Commentary on the Revolution
The most tangible consequences of Revolution were attained in the 1791 when land was liberated from the traditional burdens and the old commercial society was annihilated. Feudal system was abolished which promoted individualism and egalitarianism. Peasant land proprietors increased but due to political upheavals in the Directory and the Consulate, the economy of France, flunked. Much of the reforms were incorporated in the Napoleonic Code.
The French Revolution was more noteworthy than victorious. The continual change in the system of governance from republic, to parliamentary, and to democratic de-stabilizes the constancy of the system of governance and creates a general discord. It is acknowledge that the ideals of the French Revolution continually inspire the politicians and the social reformers of today but it must also be contended that the democracy which is flagged during this times is nothing but mockery. Such mockery is seen in the sadistic employment of methods and the unjust killings of the innocents during those times. Also, it must not be forgotten that the idealist leaders were nothing but flukes and nymphos who seek out to satisfy their bloodlust by way of others.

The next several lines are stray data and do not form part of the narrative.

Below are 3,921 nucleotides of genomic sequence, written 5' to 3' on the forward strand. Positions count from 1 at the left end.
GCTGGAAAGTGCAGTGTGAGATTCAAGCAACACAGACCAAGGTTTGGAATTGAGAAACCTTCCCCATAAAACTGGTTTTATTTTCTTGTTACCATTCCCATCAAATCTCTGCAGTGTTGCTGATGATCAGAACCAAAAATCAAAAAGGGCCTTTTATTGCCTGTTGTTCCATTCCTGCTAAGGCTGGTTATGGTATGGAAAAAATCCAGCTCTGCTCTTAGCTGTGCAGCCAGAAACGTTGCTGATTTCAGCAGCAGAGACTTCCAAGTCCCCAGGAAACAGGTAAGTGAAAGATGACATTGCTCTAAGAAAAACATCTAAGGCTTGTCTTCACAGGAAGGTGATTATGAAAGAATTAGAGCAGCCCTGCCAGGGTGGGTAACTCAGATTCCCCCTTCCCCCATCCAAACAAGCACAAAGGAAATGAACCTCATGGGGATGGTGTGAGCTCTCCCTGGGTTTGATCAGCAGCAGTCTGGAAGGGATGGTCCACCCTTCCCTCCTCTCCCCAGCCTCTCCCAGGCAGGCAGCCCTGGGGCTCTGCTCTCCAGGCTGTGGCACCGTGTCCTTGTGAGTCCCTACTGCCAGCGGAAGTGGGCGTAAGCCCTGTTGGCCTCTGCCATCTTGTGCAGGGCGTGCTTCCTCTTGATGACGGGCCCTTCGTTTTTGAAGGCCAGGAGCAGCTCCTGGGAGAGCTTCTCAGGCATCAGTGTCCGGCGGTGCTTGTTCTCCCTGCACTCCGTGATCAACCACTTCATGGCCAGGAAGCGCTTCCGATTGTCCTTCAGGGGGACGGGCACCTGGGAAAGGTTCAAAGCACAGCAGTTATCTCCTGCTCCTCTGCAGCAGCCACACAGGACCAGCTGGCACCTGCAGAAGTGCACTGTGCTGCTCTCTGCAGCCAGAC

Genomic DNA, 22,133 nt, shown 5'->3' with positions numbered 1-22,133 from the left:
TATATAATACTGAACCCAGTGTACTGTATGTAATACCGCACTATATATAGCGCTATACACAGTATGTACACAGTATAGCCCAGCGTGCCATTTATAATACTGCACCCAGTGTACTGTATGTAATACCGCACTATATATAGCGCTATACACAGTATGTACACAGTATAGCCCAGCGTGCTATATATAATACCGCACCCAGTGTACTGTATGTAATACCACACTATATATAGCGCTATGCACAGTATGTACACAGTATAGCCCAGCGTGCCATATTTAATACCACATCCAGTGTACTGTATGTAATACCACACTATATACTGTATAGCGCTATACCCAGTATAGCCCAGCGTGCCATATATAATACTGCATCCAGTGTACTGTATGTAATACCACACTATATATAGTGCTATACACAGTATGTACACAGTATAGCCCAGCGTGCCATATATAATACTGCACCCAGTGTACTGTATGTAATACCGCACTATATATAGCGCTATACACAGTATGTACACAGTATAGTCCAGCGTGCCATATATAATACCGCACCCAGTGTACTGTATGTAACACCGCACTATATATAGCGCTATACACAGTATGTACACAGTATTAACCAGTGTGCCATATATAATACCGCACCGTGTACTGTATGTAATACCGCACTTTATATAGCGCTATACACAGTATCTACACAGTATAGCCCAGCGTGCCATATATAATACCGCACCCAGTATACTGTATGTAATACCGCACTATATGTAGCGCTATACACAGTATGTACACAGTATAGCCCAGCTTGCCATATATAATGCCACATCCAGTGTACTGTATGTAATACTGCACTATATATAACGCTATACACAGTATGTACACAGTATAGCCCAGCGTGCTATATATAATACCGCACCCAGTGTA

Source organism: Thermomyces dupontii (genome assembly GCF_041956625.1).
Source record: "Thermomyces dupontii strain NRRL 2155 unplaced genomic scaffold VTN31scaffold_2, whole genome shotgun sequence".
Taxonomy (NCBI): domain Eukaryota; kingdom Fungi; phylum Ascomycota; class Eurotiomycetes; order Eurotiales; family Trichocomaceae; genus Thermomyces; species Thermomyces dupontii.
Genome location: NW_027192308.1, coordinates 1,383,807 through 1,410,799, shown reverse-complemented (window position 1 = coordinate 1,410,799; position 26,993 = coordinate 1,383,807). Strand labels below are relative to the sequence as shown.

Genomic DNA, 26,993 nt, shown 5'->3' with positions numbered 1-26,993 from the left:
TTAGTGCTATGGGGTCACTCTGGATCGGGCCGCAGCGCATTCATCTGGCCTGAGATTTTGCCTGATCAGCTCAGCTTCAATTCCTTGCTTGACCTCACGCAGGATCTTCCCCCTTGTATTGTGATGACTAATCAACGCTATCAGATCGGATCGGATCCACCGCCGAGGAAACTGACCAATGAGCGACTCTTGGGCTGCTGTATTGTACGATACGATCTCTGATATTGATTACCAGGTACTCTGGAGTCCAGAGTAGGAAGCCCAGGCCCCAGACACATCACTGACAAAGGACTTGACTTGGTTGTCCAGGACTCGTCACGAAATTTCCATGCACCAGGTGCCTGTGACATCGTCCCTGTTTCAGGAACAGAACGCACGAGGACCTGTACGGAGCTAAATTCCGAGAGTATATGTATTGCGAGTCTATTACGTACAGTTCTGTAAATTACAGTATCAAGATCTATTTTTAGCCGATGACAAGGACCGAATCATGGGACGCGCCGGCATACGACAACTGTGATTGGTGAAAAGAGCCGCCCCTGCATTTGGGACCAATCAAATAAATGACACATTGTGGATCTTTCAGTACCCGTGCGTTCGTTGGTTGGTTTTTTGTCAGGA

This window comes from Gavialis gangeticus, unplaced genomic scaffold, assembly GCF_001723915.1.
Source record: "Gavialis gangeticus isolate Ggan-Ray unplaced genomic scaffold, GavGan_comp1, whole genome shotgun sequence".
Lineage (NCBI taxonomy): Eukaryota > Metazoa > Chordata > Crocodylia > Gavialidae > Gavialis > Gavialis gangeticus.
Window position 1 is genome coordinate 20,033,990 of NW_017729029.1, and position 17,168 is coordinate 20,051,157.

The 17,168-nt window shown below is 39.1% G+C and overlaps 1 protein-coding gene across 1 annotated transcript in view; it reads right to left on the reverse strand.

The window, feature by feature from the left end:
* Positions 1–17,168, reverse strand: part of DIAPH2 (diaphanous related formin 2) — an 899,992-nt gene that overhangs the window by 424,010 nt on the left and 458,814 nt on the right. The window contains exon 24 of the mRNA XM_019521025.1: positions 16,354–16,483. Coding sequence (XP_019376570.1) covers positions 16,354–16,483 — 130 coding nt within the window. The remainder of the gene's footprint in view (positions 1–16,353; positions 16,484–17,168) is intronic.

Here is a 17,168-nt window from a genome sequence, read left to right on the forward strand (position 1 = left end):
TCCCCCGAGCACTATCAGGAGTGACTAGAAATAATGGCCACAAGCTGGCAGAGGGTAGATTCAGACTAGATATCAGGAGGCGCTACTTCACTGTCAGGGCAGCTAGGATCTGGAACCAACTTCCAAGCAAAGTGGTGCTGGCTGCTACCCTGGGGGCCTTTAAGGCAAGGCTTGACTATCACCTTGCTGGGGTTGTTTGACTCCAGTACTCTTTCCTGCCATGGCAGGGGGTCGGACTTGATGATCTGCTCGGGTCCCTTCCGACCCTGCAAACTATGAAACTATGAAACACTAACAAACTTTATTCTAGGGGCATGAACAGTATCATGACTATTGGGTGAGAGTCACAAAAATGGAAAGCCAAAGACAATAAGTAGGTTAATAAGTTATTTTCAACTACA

One contends that the French Revolution’s idea in democracy is a complete degradation of humanistic values and implementation of the good constitution which should benefit the general public. The anti-thesis of this is the French Revolution. Just look at how their methods—maltreatment and unjustified guillotine and murders— affected the community at large. True it led to governmental change but at what expense? Quantitaive and qualitative human sacrifice should never be exchanged in the face of the need to change the system.
Connely, O., The French revolutionary/ Napoleonic era., ,Oxford, UP., 1979.
Goodwin, A., The French Revolution, 1966. New York, The Modern Library, 1966.